⬡ webpack: Build Finished
⬡ webpack: assets by status 128 KiB [emitted]
    asset 935.js 124 KiB [emitted] [minimized] (id hint: vendors) 2 related assets
    asset main.js 3.24 KiB [emitted] [minimized] (name: main) 1 related asset
    asset index.html 267 bytes [emitted]
  assets by status 7.9 KiB [compared for emit]
    asset main.css 7.72 KiB [compared for emit] (name: main) 1 related asset
    asset 34.js 187 bytes [compared for emit] [minimized] 1 related asset
  Entrypoint main 135 KiB (326 KiB) = 935.js 124 KiB main.css 7.72 KiB main.js 3.24 KiB 3 auxiliary assets
  webpack 5.5.0 compiled successfully in 4847 ms

Now the bundles look the same as in the image below.

Main and vendor bundles after applying configuration
Main and vendor bundles after applying configuration

Controlling bundle splitting#

The configuration above can be rewritten with an explicit test against node_modules as below to gain more control:


const productionConfig = merge([
{ optimization: { splitChunks: { cacheGroups: { commons: { test: /[\\/]node_modules[\\/]/, name: "vendor", chunks: "initial", }, }, }, }, },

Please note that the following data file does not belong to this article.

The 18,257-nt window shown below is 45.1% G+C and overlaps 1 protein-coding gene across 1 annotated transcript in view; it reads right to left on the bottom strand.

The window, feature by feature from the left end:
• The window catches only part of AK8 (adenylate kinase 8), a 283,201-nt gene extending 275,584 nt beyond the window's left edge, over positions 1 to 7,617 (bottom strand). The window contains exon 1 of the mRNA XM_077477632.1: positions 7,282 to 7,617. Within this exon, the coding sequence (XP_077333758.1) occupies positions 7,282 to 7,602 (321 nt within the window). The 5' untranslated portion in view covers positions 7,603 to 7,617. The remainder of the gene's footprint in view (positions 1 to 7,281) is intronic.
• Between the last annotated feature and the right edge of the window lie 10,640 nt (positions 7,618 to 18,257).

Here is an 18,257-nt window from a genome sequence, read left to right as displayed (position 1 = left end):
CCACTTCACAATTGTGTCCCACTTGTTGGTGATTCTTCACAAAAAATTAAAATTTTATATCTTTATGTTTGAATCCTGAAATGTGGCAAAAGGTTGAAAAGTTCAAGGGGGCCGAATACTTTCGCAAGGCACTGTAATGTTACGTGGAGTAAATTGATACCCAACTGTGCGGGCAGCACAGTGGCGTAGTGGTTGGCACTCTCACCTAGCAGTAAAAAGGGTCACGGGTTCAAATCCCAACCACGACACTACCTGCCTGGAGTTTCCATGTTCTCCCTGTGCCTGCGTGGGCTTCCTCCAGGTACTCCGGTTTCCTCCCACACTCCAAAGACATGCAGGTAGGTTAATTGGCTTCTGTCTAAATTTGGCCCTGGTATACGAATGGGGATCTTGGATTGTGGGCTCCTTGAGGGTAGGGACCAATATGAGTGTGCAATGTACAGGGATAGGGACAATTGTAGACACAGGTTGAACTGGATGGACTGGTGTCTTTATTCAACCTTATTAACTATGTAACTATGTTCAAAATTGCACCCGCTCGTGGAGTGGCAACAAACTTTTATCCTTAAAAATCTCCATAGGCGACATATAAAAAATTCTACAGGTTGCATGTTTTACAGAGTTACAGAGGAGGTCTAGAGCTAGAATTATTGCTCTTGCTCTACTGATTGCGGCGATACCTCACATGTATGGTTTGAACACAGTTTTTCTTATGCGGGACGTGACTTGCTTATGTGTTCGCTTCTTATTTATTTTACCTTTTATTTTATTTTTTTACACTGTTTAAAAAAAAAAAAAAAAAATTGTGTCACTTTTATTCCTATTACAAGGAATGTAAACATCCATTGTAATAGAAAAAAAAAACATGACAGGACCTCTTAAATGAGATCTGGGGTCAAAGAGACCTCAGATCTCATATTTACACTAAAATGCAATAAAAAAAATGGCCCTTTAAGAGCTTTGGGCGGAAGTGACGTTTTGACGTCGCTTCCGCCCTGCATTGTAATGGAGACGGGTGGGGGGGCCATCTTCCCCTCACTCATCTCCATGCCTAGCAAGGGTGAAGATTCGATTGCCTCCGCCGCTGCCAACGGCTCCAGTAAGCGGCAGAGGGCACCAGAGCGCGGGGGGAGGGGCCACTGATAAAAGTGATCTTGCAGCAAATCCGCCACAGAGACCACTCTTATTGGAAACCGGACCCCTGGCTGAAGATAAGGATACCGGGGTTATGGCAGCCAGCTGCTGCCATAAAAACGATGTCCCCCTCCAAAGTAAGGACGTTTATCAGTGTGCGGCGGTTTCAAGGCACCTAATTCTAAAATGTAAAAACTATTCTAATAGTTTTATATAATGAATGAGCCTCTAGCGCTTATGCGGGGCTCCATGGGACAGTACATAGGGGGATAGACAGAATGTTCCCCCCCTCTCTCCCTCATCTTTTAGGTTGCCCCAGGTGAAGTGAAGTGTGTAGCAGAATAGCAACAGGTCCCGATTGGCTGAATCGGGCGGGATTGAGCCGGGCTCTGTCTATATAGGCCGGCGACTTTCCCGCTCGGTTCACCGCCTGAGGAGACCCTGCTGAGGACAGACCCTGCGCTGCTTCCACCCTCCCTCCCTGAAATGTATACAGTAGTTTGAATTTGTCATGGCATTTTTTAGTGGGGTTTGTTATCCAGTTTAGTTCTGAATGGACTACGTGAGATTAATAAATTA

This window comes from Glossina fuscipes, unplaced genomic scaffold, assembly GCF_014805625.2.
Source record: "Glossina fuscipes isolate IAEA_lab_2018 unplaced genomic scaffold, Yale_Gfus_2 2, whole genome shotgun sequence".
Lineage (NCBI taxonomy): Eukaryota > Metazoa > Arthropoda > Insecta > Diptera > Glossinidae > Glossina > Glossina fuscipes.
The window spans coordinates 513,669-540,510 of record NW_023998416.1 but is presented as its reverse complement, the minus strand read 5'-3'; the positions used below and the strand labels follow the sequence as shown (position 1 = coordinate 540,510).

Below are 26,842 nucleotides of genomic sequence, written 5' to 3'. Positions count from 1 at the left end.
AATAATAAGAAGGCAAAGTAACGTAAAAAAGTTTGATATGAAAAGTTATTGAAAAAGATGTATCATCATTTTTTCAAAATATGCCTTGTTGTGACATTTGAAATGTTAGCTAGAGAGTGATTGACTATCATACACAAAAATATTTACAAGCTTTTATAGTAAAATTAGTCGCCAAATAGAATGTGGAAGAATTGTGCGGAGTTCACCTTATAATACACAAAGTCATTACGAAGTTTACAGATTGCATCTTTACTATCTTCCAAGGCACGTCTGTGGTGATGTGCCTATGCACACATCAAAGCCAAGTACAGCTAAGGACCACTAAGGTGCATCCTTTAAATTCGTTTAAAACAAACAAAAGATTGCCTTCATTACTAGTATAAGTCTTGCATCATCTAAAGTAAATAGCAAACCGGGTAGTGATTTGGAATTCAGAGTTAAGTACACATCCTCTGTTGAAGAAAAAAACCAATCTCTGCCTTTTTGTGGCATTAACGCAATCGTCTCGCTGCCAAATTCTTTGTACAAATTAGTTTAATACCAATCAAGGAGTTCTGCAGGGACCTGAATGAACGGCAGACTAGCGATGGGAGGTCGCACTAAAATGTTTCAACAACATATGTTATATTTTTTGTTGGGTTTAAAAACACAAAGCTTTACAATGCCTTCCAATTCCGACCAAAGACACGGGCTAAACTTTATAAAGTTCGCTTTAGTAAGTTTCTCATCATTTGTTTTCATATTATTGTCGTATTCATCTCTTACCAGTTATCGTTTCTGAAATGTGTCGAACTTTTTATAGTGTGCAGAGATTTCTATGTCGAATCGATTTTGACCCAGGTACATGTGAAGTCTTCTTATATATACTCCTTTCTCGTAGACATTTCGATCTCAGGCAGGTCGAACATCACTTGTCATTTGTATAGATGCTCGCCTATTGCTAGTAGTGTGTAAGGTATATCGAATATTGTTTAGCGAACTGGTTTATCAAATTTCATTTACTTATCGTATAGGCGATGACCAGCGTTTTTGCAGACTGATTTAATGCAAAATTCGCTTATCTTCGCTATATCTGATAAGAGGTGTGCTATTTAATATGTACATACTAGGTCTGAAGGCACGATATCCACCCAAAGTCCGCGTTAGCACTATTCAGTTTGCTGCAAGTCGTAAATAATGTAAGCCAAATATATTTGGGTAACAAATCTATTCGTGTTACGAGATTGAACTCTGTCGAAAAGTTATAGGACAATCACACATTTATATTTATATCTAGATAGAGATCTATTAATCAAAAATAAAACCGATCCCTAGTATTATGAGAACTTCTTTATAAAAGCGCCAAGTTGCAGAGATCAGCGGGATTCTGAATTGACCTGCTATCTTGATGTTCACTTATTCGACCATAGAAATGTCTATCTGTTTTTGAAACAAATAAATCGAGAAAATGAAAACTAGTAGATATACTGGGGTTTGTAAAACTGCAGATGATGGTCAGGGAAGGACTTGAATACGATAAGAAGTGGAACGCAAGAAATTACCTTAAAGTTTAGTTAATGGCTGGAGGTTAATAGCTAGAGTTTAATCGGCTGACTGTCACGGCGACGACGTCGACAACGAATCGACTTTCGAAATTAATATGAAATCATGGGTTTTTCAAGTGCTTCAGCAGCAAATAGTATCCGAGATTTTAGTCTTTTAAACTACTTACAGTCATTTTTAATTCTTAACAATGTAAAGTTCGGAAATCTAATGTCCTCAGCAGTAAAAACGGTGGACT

Starting from webpack 5, there's more control over chunking based on asset type:

const config = {
  optimization: {
    splitChunks: {
      // css/mini-extra is injected by mini-css-extract-plugin
      minSize: { javascript: 20000, "css/mini-extra": 10000 },
The chunks: "initial" option doesn't apply to code-split modules while all does.

Splitting and merging chunks#

Webpack provides more control over the generated chunks by two plugins:

  • AggressiveSplittingPlugin allows you to emit more and smaller bundles. The behavior is handy with HTTP/2 due to the way the new standard works.
  • AggressiveMergingPlugin is doing the opposite.

Here's the basic idea of aggressive splitting:

const config = {
  plugins: [
    new webpack.optimize.AggressiveSplittingPlugin({
      minSize: 10000,
      maxSize: 30000,

There's a trade-off as you lose out in caching if you split to multiple small bundles. You also get request overhead in HTTP/1 environment.

The aggressive merging plugin works the opposite way and allows you to combine small bundles into bigger ones:

const config = {
  plugins: [
    new AggressiveMergingPlugin({
      minSizeReduce: 2,
      moveToParents: true,

It's possible to get good caching behavior with these plugins if a webpack records are used. The idea is discussed in detail in the Adding Hashes to Filenames chapter.